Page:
There are two types of roof fixes: temporary and permanent. A temporary fix not only minimizes additional water damage inside your home, it's also important from an insurance perspective. Here's why: It's your responsibility as a homeowner to protect your house and belongings from further damage. If you don't take the appropriate steps to do so, your homeowner's policy might not cover this damage.
Temporary Roof Relief
Around the House
Homeowner's insurance pays for emergency repairs. Be sure to keep all of your receipts so you can file them along with your claim.
As mentioned in Plugging a Roof Leak, all you're going to do for a temporary fix is prevent additional water damage inside your house. Temporary fixes are appropriate if
You can see obvious damage to your roof, such as holes, missing shingles, mangled flashing, etc.
Water is still coming into your home.
An appropriate repair person, such as a roofing contractor, is unavailable.
Be sure you, or the person who is going to do the repairs, is physically able to do them. Here's what you'll need:
Plywood boards, tarp, or plastic sheeting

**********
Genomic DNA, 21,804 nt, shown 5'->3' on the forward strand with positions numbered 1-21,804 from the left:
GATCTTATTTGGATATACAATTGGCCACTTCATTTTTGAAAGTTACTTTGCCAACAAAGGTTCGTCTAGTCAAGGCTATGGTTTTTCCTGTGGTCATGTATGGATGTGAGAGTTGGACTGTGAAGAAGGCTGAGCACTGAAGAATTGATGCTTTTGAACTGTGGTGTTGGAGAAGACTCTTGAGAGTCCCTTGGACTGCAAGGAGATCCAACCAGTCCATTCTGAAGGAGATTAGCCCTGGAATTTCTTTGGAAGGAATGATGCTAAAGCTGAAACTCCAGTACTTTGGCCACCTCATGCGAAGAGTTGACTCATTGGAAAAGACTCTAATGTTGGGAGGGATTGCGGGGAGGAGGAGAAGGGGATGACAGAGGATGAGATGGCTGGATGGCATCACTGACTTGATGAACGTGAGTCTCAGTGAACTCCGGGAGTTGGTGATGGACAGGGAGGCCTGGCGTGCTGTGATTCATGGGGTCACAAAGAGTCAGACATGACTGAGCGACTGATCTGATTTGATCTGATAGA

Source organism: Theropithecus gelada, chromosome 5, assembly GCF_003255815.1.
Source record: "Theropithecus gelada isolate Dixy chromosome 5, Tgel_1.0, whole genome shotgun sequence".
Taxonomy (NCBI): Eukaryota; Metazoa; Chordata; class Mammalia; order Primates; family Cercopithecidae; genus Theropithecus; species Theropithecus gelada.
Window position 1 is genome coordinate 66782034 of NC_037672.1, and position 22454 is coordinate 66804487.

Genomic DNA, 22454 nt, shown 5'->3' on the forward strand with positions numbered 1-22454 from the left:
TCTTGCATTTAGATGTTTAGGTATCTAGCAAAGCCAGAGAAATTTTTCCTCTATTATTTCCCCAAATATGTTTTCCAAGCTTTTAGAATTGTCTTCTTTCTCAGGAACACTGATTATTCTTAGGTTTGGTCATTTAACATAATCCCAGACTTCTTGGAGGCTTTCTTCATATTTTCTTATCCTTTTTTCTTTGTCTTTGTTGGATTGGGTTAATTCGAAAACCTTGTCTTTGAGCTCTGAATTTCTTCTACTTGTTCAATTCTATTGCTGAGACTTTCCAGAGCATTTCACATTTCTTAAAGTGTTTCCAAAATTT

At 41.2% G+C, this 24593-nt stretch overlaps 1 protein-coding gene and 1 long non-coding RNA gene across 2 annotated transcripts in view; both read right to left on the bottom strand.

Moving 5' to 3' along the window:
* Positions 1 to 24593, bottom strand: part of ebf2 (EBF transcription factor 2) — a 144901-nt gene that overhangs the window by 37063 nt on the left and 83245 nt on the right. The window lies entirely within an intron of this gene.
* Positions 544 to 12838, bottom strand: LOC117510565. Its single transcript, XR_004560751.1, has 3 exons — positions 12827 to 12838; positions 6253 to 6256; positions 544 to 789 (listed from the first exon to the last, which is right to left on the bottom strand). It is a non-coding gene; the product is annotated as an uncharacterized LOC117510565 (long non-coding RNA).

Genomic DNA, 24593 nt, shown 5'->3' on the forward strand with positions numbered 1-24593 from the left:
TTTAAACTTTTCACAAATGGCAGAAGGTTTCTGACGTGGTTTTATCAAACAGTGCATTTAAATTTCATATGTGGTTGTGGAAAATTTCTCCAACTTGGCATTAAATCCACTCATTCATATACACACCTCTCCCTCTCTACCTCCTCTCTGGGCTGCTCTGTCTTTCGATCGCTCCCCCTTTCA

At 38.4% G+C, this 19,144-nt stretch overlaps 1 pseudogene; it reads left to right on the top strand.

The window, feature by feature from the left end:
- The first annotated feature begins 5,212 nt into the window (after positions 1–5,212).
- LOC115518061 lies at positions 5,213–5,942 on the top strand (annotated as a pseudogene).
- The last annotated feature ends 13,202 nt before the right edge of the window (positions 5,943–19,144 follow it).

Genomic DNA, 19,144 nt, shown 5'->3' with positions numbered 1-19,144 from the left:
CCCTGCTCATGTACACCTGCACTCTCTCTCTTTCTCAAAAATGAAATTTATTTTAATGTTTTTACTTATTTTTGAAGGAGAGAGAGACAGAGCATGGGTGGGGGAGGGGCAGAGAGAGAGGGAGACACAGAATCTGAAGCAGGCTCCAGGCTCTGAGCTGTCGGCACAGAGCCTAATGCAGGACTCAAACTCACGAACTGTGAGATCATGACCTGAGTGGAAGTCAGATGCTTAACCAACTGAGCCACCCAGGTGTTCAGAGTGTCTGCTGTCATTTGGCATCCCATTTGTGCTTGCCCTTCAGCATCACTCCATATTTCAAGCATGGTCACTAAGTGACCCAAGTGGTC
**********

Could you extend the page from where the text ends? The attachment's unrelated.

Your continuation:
Strips of wood, if you're using a tarp or plastic sheeting
Hammer and nails or duct tape
And here's what you'll do:
Climb onto your roof.
If you're using plywood sheets, nail them into place.
If you're using plastic sheets or trash bags, nail strips of wood over them or secure with duct tape. If the holes are large, you might have to support the plastic in the middle to keep it from tearing if additional water collects in it.
Only attempt these repairs if your roof isn't sagging. If it is, leave everything alone as it's too dangerous for you to be up there. Call a contractor, and describe the problem. These areas need bracing to prevent further damage, and this needs to happen sooner rather than later.